HarlemThis article is part of our special reporting on the Harlem Children’s Zone, the antipoverty initiative examined in depth in the current issue of City Limits magazine, Hope or Hype in Harlem?

Late last year, President Barack Obama signed into law an appropriations bill that includes $10 million toward launching a new national antipoverty initiative called Promise Neighborhoods. The initiative will fund 20 programs around the country modeled after the Harlem Children's Zone – but much remains unknown about exactly how the program, which Obama's campaign began developing more than two years ago, will work.

The Promise Neighborhoods program will be financed through the U.S. Department of Education's Office of Innovation and Improvement. According to the department's budget overview, the initiative will provide one-year planning grants to qualifying nonprofit, community-based organizations to support the development of plans over the following year.

Those plans would be for comprehensive neighborhood programs that resemble the Harlem Children's Zone's “pipeline”-style approach of reaching children from a high-poverty area at birth and taking them through a series of intensive services and programs intended to keep them on the track to college graduation.

'Something we were serious about'

According to Heather Higginbottom, deputy director of the Domestic Policy Council to the White House, the Harlem Children's Zone had been on Obama's radar for some time, in part because of his work as a community organizer in Chicago before holding local public office.

As his campaign was putting together its urban poverty agenda, Obama asked Higginbottom, who was then the campaign's policy director, and her team to take a closer look at how different antipoverty programs around the country were faring, and how federal government might play a role.

"He was familiar with the work of the Zone and what Geoff was doing, and asked us to really go and look at it and understand what was going on," said Higginbottom, referring to HCZ founder and CEO Geoffrey Canada. "We went directly to the Zone. Geoff will tell you, at first he didn't really get what we were up to. He was like, 'What, you want to do this in other places?'"

"Once [HCZ] realized that this was something we were serious about and that we had a shot at winning, I mean they got really serious about providing the support and leadership we would need to implement this," Higginbottom added. After Obama's presidential win, Canada met with members of his transition team to keep developing the proposal.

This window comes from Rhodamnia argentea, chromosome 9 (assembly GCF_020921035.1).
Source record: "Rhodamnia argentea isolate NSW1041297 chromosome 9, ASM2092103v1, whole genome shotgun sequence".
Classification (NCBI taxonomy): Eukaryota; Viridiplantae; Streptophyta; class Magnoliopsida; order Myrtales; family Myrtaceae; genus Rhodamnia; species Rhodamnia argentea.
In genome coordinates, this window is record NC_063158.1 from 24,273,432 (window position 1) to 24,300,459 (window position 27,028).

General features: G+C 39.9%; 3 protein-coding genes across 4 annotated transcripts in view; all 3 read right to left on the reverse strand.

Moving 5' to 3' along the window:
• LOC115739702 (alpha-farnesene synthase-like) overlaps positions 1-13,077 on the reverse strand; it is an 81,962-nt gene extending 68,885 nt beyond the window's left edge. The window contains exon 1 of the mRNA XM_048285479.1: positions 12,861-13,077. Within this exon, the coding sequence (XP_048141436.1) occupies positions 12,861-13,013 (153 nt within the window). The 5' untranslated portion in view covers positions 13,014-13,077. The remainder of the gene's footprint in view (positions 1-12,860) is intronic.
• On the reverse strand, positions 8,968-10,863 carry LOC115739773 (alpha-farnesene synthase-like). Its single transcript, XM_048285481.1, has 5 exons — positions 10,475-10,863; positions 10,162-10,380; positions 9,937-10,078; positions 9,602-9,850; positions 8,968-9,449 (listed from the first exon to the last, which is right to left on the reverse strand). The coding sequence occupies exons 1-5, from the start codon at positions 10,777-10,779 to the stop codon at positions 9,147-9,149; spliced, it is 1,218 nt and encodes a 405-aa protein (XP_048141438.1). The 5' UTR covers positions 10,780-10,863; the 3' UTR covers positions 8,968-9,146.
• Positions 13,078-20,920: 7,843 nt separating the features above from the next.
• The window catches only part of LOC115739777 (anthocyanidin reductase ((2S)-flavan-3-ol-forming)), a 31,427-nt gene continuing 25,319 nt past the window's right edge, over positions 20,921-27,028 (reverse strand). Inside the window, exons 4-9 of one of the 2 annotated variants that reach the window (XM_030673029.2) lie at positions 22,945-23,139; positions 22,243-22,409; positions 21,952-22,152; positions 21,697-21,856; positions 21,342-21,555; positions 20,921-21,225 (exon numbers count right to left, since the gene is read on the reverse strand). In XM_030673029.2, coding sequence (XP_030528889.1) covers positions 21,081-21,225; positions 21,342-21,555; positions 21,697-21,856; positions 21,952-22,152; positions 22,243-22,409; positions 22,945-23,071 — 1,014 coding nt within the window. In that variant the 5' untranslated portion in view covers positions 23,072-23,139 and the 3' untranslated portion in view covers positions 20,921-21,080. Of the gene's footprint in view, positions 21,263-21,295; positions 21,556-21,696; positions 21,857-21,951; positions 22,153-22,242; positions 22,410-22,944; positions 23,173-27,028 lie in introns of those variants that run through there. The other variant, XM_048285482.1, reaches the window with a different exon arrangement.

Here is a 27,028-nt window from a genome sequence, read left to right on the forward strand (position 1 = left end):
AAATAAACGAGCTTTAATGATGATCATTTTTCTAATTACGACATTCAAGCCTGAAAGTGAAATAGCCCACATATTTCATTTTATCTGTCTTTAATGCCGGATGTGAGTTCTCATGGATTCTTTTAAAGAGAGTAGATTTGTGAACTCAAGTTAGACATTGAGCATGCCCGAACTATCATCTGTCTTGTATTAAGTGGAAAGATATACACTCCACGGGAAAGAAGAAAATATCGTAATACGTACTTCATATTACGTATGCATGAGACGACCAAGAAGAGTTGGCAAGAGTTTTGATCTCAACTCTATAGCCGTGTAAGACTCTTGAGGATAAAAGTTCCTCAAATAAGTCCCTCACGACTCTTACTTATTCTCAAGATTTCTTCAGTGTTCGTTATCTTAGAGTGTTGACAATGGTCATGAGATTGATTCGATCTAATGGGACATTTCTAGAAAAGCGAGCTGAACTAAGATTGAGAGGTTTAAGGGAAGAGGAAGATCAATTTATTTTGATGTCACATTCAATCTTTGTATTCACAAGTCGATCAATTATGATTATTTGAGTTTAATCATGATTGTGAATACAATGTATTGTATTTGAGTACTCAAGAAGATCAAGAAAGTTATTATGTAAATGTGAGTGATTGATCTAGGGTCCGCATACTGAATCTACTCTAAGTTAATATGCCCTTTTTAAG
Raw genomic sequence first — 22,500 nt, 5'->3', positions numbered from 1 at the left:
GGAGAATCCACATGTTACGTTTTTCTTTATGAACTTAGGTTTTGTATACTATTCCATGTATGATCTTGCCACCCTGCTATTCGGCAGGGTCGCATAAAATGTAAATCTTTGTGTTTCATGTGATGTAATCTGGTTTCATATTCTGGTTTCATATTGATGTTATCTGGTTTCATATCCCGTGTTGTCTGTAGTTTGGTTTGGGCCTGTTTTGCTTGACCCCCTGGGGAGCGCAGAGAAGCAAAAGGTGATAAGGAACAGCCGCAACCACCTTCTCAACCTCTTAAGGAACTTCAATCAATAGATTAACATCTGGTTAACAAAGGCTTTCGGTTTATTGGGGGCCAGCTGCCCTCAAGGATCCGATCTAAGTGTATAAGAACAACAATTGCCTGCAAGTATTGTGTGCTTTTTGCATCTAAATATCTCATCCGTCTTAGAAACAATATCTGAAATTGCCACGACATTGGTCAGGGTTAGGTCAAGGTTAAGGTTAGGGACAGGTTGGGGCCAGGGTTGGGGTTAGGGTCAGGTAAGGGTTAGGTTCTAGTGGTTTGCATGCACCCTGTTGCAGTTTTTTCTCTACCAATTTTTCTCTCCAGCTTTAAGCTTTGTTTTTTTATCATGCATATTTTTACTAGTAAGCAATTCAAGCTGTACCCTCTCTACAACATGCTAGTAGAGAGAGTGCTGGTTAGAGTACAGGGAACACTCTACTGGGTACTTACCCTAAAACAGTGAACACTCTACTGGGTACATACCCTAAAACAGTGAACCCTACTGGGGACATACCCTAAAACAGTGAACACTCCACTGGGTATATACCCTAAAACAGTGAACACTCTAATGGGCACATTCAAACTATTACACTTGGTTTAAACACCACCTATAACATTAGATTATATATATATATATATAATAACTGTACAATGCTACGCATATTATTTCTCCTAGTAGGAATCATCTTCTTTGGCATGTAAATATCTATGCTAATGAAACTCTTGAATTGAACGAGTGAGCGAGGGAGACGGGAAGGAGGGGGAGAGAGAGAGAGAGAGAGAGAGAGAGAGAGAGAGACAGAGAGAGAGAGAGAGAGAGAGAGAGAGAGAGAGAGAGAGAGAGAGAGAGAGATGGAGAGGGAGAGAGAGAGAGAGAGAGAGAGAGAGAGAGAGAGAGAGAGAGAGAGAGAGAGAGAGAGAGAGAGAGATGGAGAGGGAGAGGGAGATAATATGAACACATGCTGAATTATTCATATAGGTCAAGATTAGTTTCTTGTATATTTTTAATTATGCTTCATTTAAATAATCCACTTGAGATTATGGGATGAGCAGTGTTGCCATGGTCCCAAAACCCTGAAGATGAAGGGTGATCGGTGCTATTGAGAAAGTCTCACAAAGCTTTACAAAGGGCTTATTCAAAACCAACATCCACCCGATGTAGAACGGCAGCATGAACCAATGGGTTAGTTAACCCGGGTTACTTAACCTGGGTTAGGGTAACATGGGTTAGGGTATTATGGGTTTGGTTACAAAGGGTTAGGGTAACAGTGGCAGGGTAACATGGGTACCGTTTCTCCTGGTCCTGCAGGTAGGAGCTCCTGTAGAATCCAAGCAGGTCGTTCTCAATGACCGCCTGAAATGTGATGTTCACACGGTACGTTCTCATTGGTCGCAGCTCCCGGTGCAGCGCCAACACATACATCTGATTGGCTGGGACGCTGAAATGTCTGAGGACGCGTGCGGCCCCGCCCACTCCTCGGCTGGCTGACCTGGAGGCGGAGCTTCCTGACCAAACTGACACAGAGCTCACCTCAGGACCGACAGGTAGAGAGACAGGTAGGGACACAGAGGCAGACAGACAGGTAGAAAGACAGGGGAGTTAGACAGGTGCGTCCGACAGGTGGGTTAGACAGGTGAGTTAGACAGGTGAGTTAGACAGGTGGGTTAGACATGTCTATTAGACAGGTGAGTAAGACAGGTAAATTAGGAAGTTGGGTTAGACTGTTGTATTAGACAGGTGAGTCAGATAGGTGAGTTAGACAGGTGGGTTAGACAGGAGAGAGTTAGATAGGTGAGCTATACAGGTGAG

According to the DOE budget overview, if the programs that get planning grants lead to promising projects and partnerships, they will be eligible to receive implementation grants the following year. Beyond that documentation, DOE is mum so far on the initiative – a spokeswoman would only say that further information and a call for grant applications will appear on the department website “soon.”

Educated guesses

In the absence of official guidelines for one of the most significant federal antipoverty initiatives in decades, observers and advocates are mapping out what they see as the likely shape of the imminent program.

In one recent report, the United Neighborhood Centers of America/Alliance for Children and Families (UNCA-AFC), provides its take on measures communities may have to take in order to remain successful Promise Neighborhoods. They'll have to meet the historical challenge of compartmentalization of federal programs that often deal with inter-related problems – joblessness, homelessness, mental illness and drug abuse, for example – in isolation from one another. These program “silos” tend to inhibit a comprehensive approach – which is one hallmark of HCZ – because each government agency involved has its own rules and jurisdiction, making it hard for each agency to communicate and collaborate with the others, the report says.